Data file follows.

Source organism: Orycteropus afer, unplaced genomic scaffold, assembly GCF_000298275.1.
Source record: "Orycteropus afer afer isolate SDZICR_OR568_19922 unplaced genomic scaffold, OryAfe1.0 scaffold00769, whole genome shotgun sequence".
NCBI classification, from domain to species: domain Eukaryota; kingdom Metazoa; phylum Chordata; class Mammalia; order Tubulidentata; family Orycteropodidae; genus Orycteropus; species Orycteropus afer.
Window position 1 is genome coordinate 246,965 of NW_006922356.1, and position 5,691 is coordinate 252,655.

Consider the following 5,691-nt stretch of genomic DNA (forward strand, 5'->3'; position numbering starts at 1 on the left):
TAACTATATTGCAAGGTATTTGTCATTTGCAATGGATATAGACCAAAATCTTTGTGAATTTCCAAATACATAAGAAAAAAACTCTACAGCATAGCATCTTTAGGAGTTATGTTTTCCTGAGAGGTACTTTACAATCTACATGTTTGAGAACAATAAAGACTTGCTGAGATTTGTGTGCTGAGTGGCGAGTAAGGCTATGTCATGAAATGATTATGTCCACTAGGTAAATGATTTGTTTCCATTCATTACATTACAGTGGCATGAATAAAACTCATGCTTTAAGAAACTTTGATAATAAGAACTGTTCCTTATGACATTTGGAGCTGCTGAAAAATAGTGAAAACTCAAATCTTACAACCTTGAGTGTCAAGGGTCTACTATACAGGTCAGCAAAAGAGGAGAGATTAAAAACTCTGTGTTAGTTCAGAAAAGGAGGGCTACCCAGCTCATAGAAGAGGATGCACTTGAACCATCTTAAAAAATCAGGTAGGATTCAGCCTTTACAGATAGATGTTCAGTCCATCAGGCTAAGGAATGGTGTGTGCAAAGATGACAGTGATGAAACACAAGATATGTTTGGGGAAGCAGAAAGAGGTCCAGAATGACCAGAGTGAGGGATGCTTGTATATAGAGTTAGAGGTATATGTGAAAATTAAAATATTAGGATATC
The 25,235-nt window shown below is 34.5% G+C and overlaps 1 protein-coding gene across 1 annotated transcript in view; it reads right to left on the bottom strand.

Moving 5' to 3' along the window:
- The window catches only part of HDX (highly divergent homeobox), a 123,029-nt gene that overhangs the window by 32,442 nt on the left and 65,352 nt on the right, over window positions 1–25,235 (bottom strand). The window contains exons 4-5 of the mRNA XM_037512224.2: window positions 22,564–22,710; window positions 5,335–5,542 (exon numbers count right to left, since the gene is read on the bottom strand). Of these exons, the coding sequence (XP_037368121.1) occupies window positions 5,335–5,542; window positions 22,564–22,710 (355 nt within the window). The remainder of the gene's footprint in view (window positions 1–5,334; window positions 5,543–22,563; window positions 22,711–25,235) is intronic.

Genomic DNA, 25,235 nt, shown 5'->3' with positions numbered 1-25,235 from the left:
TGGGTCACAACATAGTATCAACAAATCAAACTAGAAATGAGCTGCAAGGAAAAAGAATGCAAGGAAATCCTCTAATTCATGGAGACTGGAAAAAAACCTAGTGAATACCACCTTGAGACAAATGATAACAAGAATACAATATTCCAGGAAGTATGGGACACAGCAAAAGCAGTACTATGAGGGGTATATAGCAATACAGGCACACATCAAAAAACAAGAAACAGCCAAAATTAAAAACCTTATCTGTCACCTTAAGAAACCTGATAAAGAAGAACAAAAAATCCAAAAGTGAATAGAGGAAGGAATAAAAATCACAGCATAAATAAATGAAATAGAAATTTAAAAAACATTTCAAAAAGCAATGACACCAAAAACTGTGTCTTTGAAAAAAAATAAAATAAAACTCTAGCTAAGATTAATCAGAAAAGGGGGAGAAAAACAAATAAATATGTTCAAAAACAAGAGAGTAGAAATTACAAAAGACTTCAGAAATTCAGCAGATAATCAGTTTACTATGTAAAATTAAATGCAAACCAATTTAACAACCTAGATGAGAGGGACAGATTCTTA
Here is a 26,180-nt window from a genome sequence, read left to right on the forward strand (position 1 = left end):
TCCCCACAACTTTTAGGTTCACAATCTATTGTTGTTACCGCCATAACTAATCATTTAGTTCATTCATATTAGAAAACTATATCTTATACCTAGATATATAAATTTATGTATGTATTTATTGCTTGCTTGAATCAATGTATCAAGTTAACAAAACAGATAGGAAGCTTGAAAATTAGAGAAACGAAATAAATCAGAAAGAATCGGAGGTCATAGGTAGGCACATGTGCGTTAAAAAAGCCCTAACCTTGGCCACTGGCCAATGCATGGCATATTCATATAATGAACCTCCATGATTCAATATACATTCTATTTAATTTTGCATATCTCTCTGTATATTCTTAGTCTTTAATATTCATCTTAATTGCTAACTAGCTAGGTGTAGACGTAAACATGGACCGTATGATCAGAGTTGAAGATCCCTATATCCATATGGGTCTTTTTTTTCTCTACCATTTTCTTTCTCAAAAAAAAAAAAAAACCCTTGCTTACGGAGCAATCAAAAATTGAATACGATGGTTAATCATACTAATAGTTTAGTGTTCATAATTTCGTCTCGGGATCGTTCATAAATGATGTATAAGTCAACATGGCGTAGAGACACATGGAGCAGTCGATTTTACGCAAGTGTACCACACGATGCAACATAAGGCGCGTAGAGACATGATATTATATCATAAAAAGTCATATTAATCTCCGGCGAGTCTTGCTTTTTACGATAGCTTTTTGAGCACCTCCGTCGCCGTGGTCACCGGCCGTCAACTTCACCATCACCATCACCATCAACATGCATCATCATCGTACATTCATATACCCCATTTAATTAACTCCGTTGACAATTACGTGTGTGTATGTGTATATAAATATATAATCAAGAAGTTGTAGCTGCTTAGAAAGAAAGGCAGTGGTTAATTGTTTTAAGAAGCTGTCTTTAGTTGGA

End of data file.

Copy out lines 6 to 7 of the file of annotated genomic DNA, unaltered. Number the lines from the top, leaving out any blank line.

TAACTATATTGCAAGGTATTTGTCATTTGCAATGGATATAGACCAAAATCTTTGTGAATTTCCAAATACATAAGAAAAAAACTCTACAGCATAGCATCTTTAGGAGTTATGTTTTCCTGAGAGGTACTTTACAATCTACATGTTTGAGAACAATAAAGACTTGCTGAGATTTGTGTGCTGAGTGGCGAGTAAGGCTATGTCATGAAATGATTATGTCCACTAGGTAAATGATTTGTTTCCATTCATTACATTACAGTGGCATGAATAAAACTCATGCTTTAAGAAACTTTGATAATAAGAACTGTTCCTTATGACATTTGGAGCTGCTGAAAAATAGTGAAAACTCAAATCTTACAACCTTGAGTGTCAAGGGTCTACTATACAGGTCAGCAAAAGAGGAGAGATTAAAAACTCTGTGTTAGTTCAGAAAAGGAGGGCTACCCAGCTCATAGAAGAGGATGCACTTGAACCATCTTAAAAAATCAGGTAGGATTCAGCCTTTACAGATAGATGTTCAGTCCATCAGGCTAAGGAATGGTGTGTGCAAAGATGACAGTGATGAAACACAAGATATGTTTGGGGAAGCAGAAAGAGGTCCAGAATGACCAGAGTGAGGGATGCTTGTATATAGAGTTAGAGGTATATGTGAAAATTAAAATATTAGGATATC
The 25,235-nt window shown below is 34.5% G+C and overlaps 1 protein-coding gene across 1 annotated transcript in view; it reads right to left on the bottom strand.